How does one choose a target market for their business?
What types of potential customers do you intend to focus on? Which group represents your primary market? Which others are worth pursuing? Selling to “everyone” is not a good approach. Take Nike as an example. Their shoes are broadly useful, but that doesn’t mean their target market is just “people with feet.” It’s tough to craft marketing messages and find sales channels to address nearly everyone in the world at once. Instead, Nike focuses on their best potential customers — aiming, say, the new Air Jordans at athletes, sports fans, young people with a sporty sense of style, and so on.
As you identify the best segments of the market for your solution, make your best guess at how many prospects are available in each segment and how much they typically spend each year to address the problem you solve. If you don’t know enough to put together these estimates, this is a great opportunity to do market research, talk to knowledgeable people in your industry, and get in conversation with potential customers. The more you know about your market now, the less chance you have of missing the mark later.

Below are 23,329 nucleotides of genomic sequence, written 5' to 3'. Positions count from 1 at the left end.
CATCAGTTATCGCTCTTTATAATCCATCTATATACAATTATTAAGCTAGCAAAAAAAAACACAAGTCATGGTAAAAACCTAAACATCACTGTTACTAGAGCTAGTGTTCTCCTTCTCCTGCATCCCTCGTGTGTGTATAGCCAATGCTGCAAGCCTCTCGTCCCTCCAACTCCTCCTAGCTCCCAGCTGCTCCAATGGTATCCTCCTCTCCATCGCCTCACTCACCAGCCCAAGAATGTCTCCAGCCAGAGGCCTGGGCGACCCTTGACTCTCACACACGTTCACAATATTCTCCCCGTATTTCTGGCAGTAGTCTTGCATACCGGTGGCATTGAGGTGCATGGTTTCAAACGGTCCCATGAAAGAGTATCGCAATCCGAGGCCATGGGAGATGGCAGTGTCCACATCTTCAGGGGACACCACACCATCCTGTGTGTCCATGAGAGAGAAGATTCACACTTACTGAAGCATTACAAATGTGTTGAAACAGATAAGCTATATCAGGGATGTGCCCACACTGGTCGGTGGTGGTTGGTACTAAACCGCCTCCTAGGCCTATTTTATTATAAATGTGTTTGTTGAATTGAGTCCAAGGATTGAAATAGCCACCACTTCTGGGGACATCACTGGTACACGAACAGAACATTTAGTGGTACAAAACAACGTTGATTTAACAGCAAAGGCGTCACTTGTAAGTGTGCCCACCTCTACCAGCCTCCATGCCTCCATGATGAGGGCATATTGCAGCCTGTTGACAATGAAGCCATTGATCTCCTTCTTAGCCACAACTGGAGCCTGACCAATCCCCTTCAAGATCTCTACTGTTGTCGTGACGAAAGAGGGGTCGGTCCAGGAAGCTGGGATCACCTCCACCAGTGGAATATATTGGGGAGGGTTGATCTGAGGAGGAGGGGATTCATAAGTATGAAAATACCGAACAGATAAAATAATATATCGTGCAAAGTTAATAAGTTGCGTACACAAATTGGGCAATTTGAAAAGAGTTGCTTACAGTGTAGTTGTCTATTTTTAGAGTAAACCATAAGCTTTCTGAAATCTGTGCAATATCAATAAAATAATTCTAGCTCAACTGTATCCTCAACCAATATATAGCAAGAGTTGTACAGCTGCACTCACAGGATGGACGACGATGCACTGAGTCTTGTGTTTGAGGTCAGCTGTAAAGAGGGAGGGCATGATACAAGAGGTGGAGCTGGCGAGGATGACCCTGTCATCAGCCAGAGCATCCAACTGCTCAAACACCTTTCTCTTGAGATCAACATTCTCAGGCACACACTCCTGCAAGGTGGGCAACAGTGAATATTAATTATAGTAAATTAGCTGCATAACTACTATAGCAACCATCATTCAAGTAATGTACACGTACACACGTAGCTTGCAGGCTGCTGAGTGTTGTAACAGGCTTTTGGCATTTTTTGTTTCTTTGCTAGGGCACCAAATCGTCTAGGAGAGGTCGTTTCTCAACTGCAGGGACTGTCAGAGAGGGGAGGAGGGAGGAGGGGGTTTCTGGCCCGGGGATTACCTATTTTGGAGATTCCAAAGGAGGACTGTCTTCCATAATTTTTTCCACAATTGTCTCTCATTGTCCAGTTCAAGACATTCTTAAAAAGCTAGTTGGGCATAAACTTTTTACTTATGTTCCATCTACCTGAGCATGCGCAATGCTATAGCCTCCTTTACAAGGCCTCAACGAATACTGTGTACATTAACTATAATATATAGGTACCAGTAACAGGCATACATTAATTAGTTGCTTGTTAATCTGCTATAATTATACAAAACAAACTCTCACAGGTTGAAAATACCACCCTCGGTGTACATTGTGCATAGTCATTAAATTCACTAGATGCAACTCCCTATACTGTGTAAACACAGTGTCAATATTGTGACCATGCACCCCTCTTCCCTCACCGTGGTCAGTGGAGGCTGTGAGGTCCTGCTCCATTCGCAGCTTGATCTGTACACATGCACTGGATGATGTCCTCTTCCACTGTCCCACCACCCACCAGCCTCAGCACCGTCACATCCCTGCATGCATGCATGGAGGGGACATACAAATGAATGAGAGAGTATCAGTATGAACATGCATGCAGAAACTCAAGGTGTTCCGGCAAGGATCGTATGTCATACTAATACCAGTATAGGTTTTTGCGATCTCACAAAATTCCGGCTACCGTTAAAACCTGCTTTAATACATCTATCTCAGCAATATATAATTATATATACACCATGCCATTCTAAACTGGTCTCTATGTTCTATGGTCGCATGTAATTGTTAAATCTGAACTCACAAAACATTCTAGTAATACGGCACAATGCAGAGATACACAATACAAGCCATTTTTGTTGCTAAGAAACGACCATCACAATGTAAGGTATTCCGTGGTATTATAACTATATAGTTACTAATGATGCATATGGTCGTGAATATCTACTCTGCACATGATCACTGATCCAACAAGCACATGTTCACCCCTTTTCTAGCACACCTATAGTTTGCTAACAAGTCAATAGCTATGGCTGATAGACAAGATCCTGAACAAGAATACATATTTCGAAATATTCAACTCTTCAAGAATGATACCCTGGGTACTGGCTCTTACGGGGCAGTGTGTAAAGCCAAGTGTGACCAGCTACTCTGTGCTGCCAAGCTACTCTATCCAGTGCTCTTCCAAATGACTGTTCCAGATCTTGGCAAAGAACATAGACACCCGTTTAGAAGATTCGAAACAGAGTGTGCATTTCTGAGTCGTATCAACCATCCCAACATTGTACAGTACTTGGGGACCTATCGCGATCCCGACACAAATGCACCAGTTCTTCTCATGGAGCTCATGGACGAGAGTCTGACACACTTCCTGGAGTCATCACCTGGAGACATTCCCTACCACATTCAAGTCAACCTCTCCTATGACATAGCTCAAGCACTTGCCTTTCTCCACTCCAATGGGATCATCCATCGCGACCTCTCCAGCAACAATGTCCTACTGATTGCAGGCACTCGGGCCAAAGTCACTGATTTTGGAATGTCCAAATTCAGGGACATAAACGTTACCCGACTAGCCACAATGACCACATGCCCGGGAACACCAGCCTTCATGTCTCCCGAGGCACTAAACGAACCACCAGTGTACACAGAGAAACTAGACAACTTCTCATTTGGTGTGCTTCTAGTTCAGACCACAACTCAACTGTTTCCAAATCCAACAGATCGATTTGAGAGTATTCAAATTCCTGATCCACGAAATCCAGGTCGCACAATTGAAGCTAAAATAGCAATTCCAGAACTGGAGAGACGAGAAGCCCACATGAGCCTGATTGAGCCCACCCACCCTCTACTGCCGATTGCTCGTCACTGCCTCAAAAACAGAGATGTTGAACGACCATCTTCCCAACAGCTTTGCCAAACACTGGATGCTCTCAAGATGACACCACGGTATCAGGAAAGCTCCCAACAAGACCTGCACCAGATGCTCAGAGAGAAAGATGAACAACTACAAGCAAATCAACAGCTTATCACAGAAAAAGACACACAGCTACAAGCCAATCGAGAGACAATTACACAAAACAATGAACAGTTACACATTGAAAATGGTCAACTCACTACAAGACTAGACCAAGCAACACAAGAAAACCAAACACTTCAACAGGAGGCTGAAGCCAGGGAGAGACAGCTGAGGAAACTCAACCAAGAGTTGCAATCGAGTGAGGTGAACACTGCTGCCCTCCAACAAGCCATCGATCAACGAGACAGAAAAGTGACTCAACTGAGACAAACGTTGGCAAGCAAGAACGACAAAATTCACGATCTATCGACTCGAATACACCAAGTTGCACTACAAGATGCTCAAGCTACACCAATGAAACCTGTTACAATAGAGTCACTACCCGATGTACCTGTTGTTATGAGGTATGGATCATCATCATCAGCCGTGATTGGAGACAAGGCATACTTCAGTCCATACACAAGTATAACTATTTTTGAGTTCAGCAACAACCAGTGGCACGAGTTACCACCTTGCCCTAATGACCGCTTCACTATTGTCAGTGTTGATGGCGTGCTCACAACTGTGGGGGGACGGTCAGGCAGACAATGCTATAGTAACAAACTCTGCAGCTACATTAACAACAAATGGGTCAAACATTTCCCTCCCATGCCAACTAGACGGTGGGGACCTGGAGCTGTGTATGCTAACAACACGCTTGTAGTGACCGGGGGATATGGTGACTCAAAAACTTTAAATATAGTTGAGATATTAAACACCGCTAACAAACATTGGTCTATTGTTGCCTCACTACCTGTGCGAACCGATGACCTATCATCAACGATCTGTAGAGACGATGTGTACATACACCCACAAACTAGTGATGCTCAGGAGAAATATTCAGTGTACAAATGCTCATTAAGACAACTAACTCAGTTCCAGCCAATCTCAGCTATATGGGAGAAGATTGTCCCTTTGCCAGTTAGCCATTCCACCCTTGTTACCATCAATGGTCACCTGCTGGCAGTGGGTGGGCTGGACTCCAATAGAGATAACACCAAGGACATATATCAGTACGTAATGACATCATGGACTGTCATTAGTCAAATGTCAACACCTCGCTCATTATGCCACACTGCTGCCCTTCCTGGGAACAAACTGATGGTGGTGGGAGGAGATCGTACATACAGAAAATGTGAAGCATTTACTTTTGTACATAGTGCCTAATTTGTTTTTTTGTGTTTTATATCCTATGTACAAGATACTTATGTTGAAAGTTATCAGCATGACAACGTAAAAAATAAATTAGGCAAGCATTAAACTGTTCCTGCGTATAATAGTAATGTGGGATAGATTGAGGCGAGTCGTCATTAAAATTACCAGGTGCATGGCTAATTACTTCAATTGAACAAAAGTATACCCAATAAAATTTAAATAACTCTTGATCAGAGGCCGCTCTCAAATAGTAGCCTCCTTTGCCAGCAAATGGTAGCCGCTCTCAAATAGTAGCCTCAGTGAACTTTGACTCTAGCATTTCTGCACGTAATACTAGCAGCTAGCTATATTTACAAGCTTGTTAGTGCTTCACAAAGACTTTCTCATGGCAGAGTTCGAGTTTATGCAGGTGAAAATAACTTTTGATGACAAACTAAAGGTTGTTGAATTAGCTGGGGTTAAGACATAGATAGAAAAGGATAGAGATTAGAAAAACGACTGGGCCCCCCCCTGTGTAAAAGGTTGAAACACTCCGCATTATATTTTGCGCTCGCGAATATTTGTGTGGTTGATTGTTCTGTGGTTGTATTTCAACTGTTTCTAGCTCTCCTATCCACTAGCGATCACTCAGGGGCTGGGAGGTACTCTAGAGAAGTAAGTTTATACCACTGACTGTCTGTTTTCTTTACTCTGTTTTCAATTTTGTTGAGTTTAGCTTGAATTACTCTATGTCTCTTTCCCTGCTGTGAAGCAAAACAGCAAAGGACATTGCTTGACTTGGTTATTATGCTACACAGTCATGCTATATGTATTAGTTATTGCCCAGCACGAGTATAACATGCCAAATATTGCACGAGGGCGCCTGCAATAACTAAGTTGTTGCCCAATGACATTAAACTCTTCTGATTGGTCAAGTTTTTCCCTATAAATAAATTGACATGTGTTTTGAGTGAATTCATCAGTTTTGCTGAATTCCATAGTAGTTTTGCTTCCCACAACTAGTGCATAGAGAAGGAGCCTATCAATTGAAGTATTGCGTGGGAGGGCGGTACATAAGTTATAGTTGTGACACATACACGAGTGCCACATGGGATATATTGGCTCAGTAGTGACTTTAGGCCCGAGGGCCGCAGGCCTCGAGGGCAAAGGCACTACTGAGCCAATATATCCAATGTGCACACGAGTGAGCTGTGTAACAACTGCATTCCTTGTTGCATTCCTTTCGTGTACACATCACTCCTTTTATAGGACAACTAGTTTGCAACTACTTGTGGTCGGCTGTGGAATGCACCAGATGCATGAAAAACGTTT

MARKET SIZE & SEGMENTS
Problem worth solving
With 200 new employees of Mosaic downtown and 200 new residents moving to the American Electric building, it is a glaring oversight to not have a grocery store nearby. Survey data shows people are ready to drive downtown for premium items right now.
Trader Joe’s provides stores for pads that are 10,000-15,000 feet. We have an existing pad site at 924 Francis St with parking built-in that would fit the floor plan perfectly. Additionally, the store would have unique product for the whole community
Competitors How our solution is better
North/South Walmart Premium items at a corner market
Hy-Vee Unique items at a corner store
Frederich’s Market Larger selection of everyday items
Green Hills Premium selection at nearby market
Take a look at SWOT analysis
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